What you need to know:
- Kisumu requires major infrastructural development to ensure economic growth and urbanisation of the Lake Basin region.
- With its strategic location as a port city, it has key access to transport routes through Lake Victoria as it is a gateway to the Comesa and SADC regions.
Kisumu is Kenya’s third biggest city and, just like Nairobi and Mombasa before it, is meant to untap the economic fortunes of the Lake Basin and larger western region. A 2011 UNHabitat report lists among the advantages of a city its role in economic development – providing economies of scale, agglomeration and localisation.
They are centres for efficient infrastructure and services through the element of concentration in the transport system, communications, power, human interactions, water and sanitation services.
For their numerous opportunities, cities also attract influx of rural-to-urban migration, bringing together skilled, semi-skilled and casual labour. This qualifies Kisumu as a city that requires major infrastructural development to ensure economic growth and urbanisation of the Lake Basin region.
With its strategic location as a port city, it has key access to transport routes through Lake Victoria as it is a gateway to the Comesa and SADC regions, thus able to create export and import opportunities. And there are shared natural resources in the region right from Lake Victoria and tourism destination sites.
Bolster blue economy
Fish farming being a major economic activity here, the recent launch of the Sh3 billion refurbished Kisumu Port will bolster the local blue economy and make it a transportation hub for East Africa. besides this was the refurbishment of wagon ferry MV Uhuru and launch of Kisumu Kenya Ship Yard Limited to offer repairs, refurbishment and rehabilitation of ships. This is also likely to enhance security as the agency will be run by Kenya Defence Forces.
Seen as a boost for cargo uptake, Kisumu Inland Depot, which will be well served by the Nakuru-Kisumu metre gauge railway and Kisumu-Butere rail line, both rehabilitated, was launched in Kibos. Efficient and timely transportation of cargo will create more employment opportunities.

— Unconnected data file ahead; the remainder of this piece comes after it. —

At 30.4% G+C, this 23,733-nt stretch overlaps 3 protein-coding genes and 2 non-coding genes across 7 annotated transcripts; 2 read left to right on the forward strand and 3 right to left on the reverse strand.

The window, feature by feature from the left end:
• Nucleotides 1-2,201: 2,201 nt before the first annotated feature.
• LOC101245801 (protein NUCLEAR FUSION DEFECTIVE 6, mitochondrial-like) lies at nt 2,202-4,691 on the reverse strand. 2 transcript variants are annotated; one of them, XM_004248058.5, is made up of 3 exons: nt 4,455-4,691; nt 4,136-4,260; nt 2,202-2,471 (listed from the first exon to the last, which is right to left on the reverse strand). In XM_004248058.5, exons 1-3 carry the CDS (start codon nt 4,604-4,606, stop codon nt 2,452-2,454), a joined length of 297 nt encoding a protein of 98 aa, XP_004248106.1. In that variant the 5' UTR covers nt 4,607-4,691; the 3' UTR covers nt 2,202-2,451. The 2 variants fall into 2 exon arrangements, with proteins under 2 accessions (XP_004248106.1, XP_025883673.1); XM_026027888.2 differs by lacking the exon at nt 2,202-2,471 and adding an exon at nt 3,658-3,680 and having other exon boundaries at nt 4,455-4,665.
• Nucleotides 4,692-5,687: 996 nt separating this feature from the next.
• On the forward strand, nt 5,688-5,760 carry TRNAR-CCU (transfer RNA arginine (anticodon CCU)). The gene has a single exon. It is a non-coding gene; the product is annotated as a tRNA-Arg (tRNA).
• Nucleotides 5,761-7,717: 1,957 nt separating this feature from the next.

A greater illustration of the economies of scale that the port city provides for the western region is the centrality of other key infrastructure projects.
The Sh3 billion Isebania-Ikerege-Kehancha-Ntimani-Gwitembe-Ang’ata Lolgorian Road, which was launched by President Uhuru Kenyatta, traverses Migori and Narok counties. Apart from improved transportation, and community development, the road has opened up rural centres for trade and reduced the cost of transportation to Nairobi in areas such as Migori.
For Narok, it is a boost to trade and tourism as it serves as a transit route to Maasai Mara National Reserve and the Serengeti game park. The revamped Nakuru-Kisumu Metre Gauge Railway Line also links to the port.
What the few critics to the elevation of Kisumu fail to see is its strategic role as a city in the western region as well as nationally as it is, indeed, meant to bolster the country’s economy through trade with other regions. Kisumu commands an economic and social influence as it serves to build a prosperous nation. The city is well in order to receive key projects.
Ms Chiteri is a communications consultant and graduate student in corporate communication. email@example.com